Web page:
keywords = "Horse, Neurologic disease, Pigmentary retinopathy",
author = "Finno, {Carrie J} and Eaton, {Joshua Seth} and Aleman, {Monica R} and Hollingsworth, {Steven R}",
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T1 - Equine protozoal myeloencephalitis due to Neospora hughesi and equine motor neuron disease in a mule

AU - Finno, Carrie J

AU - Eaton, Joshua Seth

AU - Aleman, Monica R

AU - Hollingsworth, Steven R

PY - 2010/7

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N2 - Case description: A 23-year-old female mule was presented for bilateral ocular abnormalities and an abnormal pelvic limb gait. Clinical findings: Anisocoria, unilateral enophthalmos, medial strabismus, ptosis, pupillary light reflex deficits, and bilateral reticulated pigmentary retinopathy were observed on ophthalmic examination. Neurologic abnormalities included right-sided facial nerve paralysis, extensive symmetric muscle atrophy, and asymmetric pelvic limb ataxia with an abnormal pelvic limb gait. A positive titer (1:40) for equine protozoal myeloencephalitis (EPM) associated with Neospora hughesi was obtained from cerebrospinal fluid with minimal (<1 red blood cell/μL) blood contamination. Muscle biopsies of the sacrocaudalis dorsalis medialis muscle revealed predominantly type I neurogenic muscle atrophy, consistent with a diagnosis of equine motor neuron disease (EMND). Treatment and outcome: Treatment included a 2-month course of ponazuril (5 mg/kg PO q24 h), vitamin E (8000 IU PO q24 h), and selenium (2 mg PO q24 h). Clinical improvement was not observed after 2 months although the mule remained stable. Clinical deterioration was reported upon discontinuation of the ponazuril after a 2-month course. Conclusion: Concurrent disease with EPM associated with N. hughesi and EMND should be considered in cases demonstrating cranial nerve abnormalities, pronounced symmetric muscle atrophy, unusual asymmetric gait abnormalities, and reticulated pigmentary retinopathy.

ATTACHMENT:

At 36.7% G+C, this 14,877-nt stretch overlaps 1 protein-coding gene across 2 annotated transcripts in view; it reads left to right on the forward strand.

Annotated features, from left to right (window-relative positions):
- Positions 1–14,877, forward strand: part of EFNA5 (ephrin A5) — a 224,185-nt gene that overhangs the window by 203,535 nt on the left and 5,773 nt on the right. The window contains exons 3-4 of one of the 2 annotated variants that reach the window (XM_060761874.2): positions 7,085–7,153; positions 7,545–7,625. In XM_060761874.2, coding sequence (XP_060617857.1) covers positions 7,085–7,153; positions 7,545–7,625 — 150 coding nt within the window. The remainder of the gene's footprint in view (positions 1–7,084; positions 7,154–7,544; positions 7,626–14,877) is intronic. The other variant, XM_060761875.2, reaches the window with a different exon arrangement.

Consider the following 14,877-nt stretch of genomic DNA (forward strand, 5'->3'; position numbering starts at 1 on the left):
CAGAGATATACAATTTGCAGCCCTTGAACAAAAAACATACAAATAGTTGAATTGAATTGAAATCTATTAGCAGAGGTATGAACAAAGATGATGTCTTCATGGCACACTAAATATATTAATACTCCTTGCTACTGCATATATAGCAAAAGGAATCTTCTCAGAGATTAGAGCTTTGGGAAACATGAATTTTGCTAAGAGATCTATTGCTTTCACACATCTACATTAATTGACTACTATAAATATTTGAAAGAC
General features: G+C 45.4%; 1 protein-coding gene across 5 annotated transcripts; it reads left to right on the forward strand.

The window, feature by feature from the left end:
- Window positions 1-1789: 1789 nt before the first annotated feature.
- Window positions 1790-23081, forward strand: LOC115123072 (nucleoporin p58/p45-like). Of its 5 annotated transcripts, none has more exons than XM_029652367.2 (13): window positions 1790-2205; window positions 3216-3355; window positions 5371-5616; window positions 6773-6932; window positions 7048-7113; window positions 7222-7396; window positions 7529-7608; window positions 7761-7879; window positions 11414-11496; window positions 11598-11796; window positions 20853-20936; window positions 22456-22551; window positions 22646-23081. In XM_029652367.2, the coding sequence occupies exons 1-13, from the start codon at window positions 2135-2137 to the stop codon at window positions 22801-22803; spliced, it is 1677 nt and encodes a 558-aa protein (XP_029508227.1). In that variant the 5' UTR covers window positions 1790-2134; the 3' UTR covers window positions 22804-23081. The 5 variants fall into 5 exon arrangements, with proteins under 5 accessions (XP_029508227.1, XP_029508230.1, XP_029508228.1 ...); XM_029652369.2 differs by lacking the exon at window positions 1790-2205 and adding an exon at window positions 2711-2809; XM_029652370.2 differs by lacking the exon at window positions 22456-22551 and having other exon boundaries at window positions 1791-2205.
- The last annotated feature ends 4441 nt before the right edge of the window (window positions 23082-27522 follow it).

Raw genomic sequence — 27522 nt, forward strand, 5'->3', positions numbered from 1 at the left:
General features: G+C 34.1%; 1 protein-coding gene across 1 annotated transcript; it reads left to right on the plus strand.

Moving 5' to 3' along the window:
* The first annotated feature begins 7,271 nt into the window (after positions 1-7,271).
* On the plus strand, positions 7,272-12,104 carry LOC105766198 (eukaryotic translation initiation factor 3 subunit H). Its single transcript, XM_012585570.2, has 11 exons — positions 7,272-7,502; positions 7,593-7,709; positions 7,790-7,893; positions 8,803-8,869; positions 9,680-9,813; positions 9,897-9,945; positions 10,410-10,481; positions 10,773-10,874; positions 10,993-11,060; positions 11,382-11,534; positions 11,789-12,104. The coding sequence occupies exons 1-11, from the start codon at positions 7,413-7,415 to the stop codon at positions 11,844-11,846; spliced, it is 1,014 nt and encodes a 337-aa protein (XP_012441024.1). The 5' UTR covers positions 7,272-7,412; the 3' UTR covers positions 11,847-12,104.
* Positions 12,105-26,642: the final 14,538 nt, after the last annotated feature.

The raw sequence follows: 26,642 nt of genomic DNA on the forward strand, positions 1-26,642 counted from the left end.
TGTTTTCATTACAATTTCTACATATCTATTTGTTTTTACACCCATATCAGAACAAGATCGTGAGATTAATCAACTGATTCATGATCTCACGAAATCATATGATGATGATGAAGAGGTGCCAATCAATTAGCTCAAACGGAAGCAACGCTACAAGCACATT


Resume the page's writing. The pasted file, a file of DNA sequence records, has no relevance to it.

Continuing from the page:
AB - Case description: A 23-year-old female mule was presented for bilateral ocular abnormalities and an abnormal pelvic limb gait. Clinical findings: Anisocoria, unilateral enophthalmos, medial strabismus, ptosis, pupillary light reflex deficits, and bilateral reticulated pigmentary retinopathy were observed on ophthalmic examination. Neurologic abnormalities included right-sided facial nerve paralysis, extensive symmetric muscle atrophy, and asymmetric pelvic limb ataxia with an abnormal pelvic limb gait. A positive titer (1:40) for equine protozoal myeloencephalitis (EPM) associated with Neospora hughesi was obtained from cerebrospinal fluid with minimal (<1 red blood cell/μL) blood contamination. Muscle biopsies of the sacrocaudalis dorsalis medialis muscle revealed predominantly type I neurogenic muscle atrophy, consistent with a diagnosis of equine motor neuron disease (EMND). Treatment and outcome: Treatment included a 2-month course of ponazuril (5 mg/kg PO q24 h), vitamin E (8000 IU PO q24 h), and selenium (2 mg PO q24 h). Clinical improvement was not observed after 2 months although the mule remained stable. Clinical deterioration was reported upon discontinuation of the ponazuril after a 2-month course. Conclusion: Concurrent disease with EPM associated with N. hughesi and EMND should be considered in cases demonstrating cranial nerve abnormalities, pronounced symmetric muscle atrophy, unusual asymmetric gait abnormalities, and reticulated pigmentary retinopathy.

KW - Horse

KW - Neurologic disease